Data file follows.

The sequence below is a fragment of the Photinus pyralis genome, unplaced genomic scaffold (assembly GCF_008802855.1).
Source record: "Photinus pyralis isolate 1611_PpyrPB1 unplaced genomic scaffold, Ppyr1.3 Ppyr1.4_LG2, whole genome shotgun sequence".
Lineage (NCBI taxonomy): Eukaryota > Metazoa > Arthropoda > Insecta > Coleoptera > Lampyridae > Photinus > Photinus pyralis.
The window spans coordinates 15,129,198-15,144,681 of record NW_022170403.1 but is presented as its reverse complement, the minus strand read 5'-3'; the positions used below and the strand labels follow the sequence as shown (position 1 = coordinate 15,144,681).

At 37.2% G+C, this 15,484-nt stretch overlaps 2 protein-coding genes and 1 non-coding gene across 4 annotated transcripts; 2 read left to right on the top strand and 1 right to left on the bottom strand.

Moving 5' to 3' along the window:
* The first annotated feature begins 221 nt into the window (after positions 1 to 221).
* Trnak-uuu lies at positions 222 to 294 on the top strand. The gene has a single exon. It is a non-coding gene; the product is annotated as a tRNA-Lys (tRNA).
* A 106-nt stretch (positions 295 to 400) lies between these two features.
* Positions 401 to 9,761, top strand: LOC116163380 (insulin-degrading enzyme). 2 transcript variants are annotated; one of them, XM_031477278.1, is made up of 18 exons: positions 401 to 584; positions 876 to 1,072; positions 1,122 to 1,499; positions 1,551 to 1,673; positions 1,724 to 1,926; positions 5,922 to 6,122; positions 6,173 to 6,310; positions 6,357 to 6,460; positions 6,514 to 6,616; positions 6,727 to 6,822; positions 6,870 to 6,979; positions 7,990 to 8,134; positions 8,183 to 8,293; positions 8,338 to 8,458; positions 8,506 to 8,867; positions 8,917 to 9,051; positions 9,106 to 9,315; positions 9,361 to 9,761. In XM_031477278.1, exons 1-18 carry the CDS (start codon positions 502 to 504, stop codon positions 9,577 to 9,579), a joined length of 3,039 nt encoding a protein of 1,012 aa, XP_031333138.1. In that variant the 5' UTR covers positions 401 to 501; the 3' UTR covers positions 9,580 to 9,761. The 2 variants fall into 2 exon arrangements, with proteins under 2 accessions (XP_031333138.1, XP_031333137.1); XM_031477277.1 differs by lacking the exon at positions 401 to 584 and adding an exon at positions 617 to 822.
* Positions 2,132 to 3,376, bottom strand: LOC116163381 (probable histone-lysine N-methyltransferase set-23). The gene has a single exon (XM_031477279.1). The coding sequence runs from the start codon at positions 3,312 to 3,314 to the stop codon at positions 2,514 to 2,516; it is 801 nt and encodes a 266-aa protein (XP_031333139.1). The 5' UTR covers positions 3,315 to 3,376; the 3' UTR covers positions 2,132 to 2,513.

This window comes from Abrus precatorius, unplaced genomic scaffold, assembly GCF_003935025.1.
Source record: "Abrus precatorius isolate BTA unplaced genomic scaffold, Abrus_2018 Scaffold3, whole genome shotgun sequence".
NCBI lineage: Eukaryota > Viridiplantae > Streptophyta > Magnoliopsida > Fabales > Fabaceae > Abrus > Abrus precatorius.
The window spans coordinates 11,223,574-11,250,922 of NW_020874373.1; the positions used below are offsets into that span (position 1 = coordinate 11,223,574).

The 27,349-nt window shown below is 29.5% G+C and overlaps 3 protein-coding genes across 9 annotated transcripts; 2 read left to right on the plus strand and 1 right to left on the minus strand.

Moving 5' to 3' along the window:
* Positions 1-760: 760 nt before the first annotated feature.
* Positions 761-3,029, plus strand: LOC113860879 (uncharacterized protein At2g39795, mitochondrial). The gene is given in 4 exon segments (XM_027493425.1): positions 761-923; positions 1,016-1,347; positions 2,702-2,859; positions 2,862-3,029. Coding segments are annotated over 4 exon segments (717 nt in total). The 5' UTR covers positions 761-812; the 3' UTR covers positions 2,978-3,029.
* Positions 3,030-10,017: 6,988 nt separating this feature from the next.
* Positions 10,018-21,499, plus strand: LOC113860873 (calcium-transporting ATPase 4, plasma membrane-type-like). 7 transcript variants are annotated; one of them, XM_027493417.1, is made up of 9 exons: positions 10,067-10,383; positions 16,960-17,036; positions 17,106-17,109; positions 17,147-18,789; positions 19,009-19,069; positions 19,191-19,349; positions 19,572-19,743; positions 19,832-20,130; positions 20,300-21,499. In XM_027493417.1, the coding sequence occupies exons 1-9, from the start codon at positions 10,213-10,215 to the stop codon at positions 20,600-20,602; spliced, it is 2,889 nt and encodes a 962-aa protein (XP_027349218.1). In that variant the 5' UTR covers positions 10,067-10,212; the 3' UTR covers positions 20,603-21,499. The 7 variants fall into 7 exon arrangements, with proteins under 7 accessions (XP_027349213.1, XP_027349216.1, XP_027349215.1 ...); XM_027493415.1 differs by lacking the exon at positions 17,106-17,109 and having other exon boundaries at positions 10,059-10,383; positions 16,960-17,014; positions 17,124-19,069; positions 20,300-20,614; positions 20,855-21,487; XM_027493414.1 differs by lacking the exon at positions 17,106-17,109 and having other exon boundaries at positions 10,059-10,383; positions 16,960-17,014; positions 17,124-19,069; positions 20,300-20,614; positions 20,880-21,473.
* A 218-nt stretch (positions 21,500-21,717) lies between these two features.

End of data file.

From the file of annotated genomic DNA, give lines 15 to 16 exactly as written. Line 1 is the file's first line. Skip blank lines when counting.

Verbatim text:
The window spans coordinates 11,223,574-11,250,922 of NW_020874373.1; the positions used below are offsets into that span (position 1 = coordinate 11,223,574).

The 27,349-nt window shown below is 29.5% G+C and overlaps 3 protein-coding genes across 9 annotated transcripts; 2 read left to right on the plus strand and 1 right to left on the minus strand.